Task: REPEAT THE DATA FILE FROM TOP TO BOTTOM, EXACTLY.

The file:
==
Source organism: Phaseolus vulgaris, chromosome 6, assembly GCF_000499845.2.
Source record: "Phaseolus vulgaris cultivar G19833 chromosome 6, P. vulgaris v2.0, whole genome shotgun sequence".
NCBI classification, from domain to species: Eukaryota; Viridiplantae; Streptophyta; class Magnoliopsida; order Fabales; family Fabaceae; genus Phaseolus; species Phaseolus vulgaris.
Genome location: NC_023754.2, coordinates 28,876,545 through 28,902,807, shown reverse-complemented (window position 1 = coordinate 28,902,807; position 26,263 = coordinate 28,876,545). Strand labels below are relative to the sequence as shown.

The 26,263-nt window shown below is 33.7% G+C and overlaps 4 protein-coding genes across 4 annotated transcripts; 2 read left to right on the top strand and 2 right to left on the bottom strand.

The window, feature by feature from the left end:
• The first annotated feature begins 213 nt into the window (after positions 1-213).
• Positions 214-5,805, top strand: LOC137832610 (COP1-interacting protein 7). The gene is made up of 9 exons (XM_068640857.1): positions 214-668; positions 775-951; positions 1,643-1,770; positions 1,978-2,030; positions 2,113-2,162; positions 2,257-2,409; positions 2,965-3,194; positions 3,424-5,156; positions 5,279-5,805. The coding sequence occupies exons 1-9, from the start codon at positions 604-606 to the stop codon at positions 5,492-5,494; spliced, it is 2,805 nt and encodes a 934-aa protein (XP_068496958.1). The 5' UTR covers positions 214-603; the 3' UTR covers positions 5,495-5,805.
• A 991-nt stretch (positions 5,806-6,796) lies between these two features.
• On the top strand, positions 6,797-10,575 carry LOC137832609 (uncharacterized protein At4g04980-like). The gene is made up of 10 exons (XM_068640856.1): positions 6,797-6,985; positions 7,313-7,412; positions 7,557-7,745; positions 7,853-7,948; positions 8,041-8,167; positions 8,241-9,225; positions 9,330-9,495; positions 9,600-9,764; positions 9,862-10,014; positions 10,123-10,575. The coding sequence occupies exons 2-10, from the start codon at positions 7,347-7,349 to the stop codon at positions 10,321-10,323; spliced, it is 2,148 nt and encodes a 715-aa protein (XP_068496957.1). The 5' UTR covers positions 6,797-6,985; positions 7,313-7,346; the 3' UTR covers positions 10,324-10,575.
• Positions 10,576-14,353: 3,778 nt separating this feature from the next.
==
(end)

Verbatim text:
Source organism: Phaseolus vulgaris, chromosome 6, assembly GCF_000499845.2.
Source record: "Phaseolus vulgaris cultivar G19833 chromosome 6, P. vulgaris v2.0, whole genome shotgun sequence".
NCBI classification, from domain to species: Eukaryota; Viridiplantae; Streptophyta; class Magnoliopsida; order Fabales; family Fabaceae; genus Phaseolus; species Phaseolus vulgaris.
Genome location: NC_023754.2, coordinates 28,876,545 through 28,902,807, shown reverse-complemented (window position 1 = coordinate 28,902,807; position 26,263 = coordinate 28,876,545). Strand labels below are relative to the sequence as shown.

The 26,263-nt window shown below is 33.7% G+C and overlaps 4 protein-coding genes across 4 annotated transcripts; 2 read left to right on the top strand and 2 right to left on the bottom strand.

The window, feature by feature from the left end:
• The first annotated feature begins 213 nt into the window (after positions 1-213).
• Positions 214-5,805, top strand: LOC137832610 (COP1-interacting protein 7). The gene is made up of 9 exons (XM_068640857.1): positions 214-668; positions 775-951; positions 1,643-1,770; positions 1,978-2,030; positions 2,113-2,162; positions 2,257-2,409; positions 2,965-3,194; positions 3,424-5,156; positions 5,279-5,805. The coding sequence occupies exons 1-9, from the start codon at positions 604-606 to the stop codon at positions 5,492-5,494; spliced, it is 2,805 nt and encodes a 934-aa protein (XP_068496958.1). The 5' UTR covers positions 214-603; the 3' UTR covers positions 5,495-5,805.
• A 991-nt stretch (positions 5,806-6,796) lies between these two features.
• On the top strand, positions 6,797-10,575 carry LOC137832609 (uncharacterized protein At4g04980-like). The gene is made up of 10 exons (XM_068640856.1): positions 6,797-6,985; positions 7,313-7,412; positions 7,557-7,745; positions 7,853-7,948; positions 8,041-8,167; positions 8,241-9,225; positions 9,330-9,495; positions 9,600-9,764; positions 9,862-10,014; positions 10,123-10,575. The coding sequence occupies exons 2-10, from the start codon at positions 7,347-7,349 to the stop codon at positions 10,321-10,323; spliced, it is 2,148 nt and encodes a 715-aa protein (XP_068496957.1). The 5' UTR covers positions 6,797-6,985; positions 7,313-7,346; the 3' UTR covers positions 10,324-10,575.
• Positions 10,576-14,353: 3,778 nt separating this feature from the next.